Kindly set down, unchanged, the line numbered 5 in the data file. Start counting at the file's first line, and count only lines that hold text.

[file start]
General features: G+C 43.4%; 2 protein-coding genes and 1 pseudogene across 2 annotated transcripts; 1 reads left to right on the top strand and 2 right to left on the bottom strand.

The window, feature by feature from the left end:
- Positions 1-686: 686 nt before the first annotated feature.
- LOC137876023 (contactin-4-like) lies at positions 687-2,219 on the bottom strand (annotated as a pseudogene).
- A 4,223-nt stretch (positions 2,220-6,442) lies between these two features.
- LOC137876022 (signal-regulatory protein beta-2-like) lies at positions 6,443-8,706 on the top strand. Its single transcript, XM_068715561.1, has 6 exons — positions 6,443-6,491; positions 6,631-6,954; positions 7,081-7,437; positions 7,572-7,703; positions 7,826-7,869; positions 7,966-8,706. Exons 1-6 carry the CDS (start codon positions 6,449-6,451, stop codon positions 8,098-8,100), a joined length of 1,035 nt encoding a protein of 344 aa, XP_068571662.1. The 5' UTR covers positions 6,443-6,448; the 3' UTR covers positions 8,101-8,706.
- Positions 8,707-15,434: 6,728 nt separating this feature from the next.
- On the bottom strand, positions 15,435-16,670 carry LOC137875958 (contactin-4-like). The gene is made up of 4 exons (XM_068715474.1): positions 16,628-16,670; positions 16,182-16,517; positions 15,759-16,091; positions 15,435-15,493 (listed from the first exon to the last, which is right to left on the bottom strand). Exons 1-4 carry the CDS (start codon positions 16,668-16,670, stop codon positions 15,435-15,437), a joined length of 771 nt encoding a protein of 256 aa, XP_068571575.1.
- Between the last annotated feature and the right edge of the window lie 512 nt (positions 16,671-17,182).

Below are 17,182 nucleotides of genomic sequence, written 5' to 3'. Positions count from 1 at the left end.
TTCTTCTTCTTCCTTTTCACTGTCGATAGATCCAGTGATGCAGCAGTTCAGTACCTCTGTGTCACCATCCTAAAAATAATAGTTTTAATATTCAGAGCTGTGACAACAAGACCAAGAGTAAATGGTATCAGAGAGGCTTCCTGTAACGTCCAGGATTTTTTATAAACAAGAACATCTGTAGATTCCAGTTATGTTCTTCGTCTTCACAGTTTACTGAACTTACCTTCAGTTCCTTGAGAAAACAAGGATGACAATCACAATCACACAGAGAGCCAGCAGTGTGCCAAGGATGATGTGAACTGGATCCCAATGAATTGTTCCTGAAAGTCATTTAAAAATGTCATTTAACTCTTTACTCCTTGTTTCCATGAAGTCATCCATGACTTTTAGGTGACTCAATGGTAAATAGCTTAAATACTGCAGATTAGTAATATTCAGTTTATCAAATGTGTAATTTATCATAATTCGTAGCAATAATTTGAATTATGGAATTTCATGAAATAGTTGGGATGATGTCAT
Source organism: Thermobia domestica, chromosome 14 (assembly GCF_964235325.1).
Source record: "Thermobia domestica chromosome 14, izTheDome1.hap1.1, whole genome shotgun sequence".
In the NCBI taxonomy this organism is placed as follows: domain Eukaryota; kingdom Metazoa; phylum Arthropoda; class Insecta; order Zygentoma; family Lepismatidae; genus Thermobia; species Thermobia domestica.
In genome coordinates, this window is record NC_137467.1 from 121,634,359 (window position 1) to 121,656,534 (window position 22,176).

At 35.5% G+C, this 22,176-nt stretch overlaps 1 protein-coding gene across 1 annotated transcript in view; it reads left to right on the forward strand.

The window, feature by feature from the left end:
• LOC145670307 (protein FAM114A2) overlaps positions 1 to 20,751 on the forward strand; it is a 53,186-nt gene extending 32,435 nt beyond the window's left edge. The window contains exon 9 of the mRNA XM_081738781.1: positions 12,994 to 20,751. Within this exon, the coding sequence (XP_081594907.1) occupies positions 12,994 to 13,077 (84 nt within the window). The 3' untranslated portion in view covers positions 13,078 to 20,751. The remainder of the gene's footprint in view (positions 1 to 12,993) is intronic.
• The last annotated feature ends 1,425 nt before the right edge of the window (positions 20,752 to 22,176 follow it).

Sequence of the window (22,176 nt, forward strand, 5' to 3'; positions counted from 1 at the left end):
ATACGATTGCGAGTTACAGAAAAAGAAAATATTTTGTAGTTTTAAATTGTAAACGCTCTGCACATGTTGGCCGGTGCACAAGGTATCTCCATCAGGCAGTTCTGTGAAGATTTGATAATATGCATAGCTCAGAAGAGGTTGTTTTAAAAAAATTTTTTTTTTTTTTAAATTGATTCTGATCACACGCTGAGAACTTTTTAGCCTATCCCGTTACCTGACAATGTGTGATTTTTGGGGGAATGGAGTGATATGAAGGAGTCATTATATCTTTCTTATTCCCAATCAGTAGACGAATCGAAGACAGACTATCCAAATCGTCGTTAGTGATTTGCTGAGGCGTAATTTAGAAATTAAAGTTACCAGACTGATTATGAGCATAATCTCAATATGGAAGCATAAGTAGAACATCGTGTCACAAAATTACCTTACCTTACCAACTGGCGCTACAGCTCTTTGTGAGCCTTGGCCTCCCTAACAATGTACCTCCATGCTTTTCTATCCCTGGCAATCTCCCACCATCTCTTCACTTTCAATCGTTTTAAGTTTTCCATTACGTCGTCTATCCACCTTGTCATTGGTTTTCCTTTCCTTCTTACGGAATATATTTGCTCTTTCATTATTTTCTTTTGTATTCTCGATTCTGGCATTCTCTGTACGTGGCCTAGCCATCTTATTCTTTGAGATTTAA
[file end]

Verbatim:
- A 4,223-nt stretch (positions 2,220-6,442) lies between these two features.